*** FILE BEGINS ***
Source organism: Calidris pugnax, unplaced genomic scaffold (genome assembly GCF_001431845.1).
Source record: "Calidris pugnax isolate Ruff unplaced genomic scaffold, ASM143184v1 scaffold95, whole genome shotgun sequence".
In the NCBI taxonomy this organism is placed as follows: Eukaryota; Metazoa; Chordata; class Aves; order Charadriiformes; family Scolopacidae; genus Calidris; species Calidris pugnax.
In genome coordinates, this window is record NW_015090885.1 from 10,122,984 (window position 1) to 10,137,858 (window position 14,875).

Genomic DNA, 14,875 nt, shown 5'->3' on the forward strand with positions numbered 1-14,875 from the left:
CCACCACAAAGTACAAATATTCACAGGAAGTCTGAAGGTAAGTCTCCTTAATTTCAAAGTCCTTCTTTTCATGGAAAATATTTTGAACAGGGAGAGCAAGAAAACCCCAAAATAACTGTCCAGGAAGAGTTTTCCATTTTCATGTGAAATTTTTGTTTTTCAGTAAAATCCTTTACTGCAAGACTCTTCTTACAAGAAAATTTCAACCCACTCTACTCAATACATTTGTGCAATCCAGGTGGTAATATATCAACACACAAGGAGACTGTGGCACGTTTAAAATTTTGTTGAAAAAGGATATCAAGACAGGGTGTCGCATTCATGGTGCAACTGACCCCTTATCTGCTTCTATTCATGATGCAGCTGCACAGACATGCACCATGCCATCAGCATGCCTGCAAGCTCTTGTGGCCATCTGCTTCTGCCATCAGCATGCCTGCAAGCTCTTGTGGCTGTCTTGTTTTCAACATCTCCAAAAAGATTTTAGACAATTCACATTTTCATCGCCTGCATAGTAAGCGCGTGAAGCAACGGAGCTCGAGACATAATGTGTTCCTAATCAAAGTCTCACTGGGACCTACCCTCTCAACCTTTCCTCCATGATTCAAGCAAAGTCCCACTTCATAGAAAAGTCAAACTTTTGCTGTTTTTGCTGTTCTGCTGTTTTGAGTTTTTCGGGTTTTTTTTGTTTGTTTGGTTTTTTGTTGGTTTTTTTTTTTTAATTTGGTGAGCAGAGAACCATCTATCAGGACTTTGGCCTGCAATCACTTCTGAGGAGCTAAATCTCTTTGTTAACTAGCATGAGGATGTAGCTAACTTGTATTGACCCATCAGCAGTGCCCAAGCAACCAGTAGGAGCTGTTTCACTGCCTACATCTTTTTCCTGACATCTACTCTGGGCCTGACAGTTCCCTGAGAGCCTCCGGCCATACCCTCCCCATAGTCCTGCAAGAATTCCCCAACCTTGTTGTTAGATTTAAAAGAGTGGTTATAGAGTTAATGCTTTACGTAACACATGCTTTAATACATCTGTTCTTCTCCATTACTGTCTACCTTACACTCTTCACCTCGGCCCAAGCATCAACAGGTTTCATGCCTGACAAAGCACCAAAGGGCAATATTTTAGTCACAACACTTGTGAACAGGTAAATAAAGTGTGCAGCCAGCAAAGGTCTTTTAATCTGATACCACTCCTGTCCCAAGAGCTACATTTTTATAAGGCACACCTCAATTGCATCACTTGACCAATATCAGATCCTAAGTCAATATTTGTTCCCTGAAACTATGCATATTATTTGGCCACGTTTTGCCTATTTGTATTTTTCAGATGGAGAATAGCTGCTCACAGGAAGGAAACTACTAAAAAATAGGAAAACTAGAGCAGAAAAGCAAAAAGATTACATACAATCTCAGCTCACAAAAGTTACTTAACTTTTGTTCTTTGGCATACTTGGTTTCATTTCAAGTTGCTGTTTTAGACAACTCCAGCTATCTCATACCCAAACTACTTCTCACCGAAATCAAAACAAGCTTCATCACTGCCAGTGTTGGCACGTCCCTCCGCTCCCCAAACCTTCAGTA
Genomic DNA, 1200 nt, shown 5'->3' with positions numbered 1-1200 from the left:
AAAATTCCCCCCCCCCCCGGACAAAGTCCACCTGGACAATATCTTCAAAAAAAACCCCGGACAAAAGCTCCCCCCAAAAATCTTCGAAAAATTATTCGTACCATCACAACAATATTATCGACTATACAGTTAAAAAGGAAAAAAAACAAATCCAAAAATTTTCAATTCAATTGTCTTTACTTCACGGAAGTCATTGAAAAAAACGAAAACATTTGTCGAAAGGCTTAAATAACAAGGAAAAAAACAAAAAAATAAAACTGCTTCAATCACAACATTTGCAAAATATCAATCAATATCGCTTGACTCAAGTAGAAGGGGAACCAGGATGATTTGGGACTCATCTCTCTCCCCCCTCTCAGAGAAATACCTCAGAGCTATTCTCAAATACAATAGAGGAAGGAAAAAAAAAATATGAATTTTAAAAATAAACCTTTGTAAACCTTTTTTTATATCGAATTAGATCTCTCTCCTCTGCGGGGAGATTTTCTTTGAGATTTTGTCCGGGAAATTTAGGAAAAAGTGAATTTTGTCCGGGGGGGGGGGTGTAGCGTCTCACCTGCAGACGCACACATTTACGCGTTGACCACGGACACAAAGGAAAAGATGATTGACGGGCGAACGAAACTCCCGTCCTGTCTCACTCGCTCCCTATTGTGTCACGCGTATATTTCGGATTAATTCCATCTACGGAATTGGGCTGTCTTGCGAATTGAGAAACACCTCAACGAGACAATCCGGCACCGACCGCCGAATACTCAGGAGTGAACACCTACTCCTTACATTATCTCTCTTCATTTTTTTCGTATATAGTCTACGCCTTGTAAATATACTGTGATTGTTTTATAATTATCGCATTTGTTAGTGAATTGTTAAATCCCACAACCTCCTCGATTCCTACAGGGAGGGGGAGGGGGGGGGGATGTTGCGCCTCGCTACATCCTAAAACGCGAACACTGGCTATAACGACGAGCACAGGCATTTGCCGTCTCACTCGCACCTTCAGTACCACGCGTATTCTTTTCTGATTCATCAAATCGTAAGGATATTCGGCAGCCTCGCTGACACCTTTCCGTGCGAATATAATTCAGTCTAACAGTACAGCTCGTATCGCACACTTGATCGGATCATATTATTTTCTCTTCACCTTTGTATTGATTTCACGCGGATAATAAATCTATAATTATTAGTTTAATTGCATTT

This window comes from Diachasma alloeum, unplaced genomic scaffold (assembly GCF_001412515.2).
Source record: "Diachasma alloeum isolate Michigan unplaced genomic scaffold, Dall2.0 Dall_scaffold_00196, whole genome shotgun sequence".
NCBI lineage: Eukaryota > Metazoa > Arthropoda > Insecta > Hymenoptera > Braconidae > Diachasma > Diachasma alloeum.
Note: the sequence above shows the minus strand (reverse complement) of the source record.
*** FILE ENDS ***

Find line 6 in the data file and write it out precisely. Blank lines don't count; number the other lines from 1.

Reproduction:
CCACCACAAAGTACAAATATTCACAGGAAGTCTGAAGGTAAGTCTCCTTAATTTCAAAGTCCTTCTTTTCATGGAAAATATTTTGAACAGGGAGAGCAAGAAAACCCCAAAATAACTGTCCAGGAAGAGTTTTCCATTTTCATGTGAAATTTTTGTTTTTCAGTAAAATCCTTTACTGCAAGACTCTTCTTACAAGAAAATTTCAACCCACTCTACTCAATACATTTGTGCAATCCAGGTGGTAATATATCAACACACAAGGAGACTGTGGCACGTTTAAAATTTTGTTGAAAAAGGATATCAAGACAGGGTGTCGCATTCATGGTGCAACTGACCCCTTATCTGCTTCTATTCATGATGCAGCTGCACAGACATGCACCATGCCATCAGCATGCCTGCAAGCTCTTGTGGCCATCTGCTTCTGCCATCAGCATGCCTGCAAGCTCTTGTGGCTGTCTTGTTTTCAACATCTCCAAAAAGATTTTAGACAATTCACATTTTCATCGCCTGCATAGTAAGCGCGTGAAGCAACGGAGCTCGAGACATAATGTGTTCCTAATCAAAGTCTCACTGGGACCTACCCTCTCAACCTTTCCTCCATGATTCAAGCAAAGTCCCACTTCATAGAAAAGTCAAACTTTTGCTGTTTTTGCTGTTCTGCTGTTTTGAGTTTTTCGGGTTTTTTTTGTTTGTTTGGTTTTTTGTTGGTTTTTTTTTTTTAATTTGGTGAGCAGAGAACCATCTATCAGGACTTTGGCCTGCAATCACTTCTGAGGAGCTAAATCTCTTTGTTAACTAGCATGAGGATGTAGCTAACTTGTATTGACCCATCAGCAGTGCCCAAGCAACCAGTAGGAGCTGTTTCACTGCCTACATCTTTTTCCTGACATCTACTCTGGGCCTGACAGTTCCCTGAGAGCCTCCGGCCATACCCTCCCCATAGTCCTGCAAGAATTCCCCAACCTTGTTGTTAGATTTAAAAGAGTGGTTATAGAGTTAATGCTTTACGTAACACATGCTTTAATACATCTGTTCTTCTCCATTACTGTCTACCTTACACTCTTCACCTCGGCCCAAGCATCAACAGGTTTCATGCCTGACAAAGCACCAAAGGGCAATATTTTAGTCACAACACTTGTGAACAGGTAAATAAAGTGTGCAGCCAGCAAAGGTCTTTTAATCTGATACCACTCCTGTCCCAAGAGCTACATTTTTATAAGGCACACCTCAATTGCATCACTTGACCAATATCAGATCCTAAGTCAATATTTGTTCCCTGAAACTATGCATATTATTTGGCCACGTTTTGCCTATTTGTATTTTTCAGATGGAGAATAGCTGCTCACAGGAAGGAAACTACTAAAAAATAGGAAAACTAGAGCAGAAAAGCAAAAAGATTACATACAATCTCAGCTCACAAAAGTTACTTAACTTTTGTTCTTTGGCATACTTGGTTTCATTTCAAGTTGCTGTTTTAGACAACTCCAGCTATCTCATACCCAAACTACTTCTCACCGAAATCAAAACAAGCTTCATCACTGCCAGTGTTGGCACGTCCCTCCGCTCCCCAAACCTTCAGTA